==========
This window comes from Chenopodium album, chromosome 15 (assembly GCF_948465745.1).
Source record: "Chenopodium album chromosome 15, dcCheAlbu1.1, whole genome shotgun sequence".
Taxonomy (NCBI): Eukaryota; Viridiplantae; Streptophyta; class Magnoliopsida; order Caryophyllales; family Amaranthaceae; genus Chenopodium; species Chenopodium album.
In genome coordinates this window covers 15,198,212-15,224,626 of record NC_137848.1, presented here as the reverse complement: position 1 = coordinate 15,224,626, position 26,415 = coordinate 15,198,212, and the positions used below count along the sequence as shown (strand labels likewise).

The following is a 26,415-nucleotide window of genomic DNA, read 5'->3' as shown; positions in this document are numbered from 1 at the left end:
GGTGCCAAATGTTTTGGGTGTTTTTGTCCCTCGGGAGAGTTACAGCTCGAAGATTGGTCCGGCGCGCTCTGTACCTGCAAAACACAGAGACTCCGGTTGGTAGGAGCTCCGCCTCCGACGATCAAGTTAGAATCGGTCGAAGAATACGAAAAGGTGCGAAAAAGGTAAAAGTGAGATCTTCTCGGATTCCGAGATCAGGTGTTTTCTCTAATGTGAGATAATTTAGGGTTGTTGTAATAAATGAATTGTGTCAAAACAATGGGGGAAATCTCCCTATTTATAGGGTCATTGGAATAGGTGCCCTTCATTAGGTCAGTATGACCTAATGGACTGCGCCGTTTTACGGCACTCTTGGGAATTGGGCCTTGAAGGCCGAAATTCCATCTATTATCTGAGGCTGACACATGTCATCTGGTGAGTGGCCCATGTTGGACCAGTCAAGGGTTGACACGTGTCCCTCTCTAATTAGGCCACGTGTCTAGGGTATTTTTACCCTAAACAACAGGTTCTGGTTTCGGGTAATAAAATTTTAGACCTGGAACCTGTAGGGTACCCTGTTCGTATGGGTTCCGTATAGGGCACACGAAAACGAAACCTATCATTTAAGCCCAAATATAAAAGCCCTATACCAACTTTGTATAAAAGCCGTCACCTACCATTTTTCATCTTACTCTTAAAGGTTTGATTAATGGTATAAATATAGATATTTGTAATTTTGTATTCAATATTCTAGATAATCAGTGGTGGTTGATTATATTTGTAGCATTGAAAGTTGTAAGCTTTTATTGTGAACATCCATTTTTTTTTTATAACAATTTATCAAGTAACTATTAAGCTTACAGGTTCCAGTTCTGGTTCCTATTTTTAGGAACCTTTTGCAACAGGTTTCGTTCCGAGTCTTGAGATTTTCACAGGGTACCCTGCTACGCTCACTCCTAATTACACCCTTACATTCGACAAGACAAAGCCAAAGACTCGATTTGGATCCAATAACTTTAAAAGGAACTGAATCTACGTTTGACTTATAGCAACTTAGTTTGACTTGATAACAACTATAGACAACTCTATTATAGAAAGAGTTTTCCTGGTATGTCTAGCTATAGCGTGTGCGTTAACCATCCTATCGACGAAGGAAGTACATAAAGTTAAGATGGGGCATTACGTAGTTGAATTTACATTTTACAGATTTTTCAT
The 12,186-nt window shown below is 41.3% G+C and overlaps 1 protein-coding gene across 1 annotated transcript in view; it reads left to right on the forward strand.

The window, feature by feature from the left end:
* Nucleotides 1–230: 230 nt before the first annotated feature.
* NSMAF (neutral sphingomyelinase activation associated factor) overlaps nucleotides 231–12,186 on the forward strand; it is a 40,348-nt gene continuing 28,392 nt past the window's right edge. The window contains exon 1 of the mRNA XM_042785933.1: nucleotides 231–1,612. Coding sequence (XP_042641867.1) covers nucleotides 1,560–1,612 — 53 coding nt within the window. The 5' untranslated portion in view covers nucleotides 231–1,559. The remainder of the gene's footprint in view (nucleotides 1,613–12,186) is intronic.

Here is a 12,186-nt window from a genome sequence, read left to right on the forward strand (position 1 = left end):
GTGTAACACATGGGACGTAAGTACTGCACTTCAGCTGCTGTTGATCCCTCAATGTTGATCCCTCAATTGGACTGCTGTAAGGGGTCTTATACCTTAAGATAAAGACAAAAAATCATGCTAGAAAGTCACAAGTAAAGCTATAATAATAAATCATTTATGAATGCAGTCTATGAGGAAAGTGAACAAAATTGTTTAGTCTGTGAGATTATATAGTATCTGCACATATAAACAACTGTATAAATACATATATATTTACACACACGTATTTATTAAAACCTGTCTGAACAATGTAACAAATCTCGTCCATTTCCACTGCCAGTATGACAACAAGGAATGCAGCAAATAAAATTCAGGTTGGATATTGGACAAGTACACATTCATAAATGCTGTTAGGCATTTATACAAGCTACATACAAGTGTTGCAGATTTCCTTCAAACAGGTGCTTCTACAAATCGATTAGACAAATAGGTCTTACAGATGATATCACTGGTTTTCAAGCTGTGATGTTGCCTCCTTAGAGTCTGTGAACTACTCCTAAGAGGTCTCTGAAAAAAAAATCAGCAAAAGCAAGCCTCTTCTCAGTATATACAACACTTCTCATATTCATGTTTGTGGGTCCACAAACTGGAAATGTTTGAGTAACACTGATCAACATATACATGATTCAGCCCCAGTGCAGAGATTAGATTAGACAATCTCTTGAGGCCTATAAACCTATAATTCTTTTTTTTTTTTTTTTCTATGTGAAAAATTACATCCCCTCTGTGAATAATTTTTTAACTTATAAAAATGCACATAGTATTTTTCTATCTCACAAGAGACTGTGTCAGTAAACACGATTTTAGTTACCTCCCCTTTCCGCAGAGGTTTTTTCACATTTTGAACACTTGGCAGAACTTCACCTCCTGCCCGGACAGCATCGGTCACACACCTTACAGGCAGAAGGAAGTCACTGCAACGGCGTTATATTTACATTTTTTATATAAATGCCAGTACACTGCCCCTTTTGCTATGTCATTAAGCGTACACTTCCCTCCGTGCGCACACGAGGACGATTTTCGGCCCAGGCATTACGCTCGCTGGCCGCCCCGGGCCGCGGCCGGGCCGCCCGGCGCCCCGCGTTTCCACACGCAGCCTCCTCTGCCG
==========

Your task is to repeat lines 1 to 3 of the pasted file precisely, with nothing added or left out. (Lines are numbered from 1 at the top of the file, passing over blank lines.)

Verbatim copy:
This window comes from Chenopodium album, chromosome 15 (assembly GCF_948465745.1).
Source record: "Chenopodium album chromosome 15, dcCheAlbu1.1, whole genome shotgun sequence".
Taxonomy (NCBI): Eukaryota; Viridiplantae; Streptophyta; class Magnoliopsida; order Caryophyllales; family Amaranthaceae; genus Chenopodium; species Chenopodium album.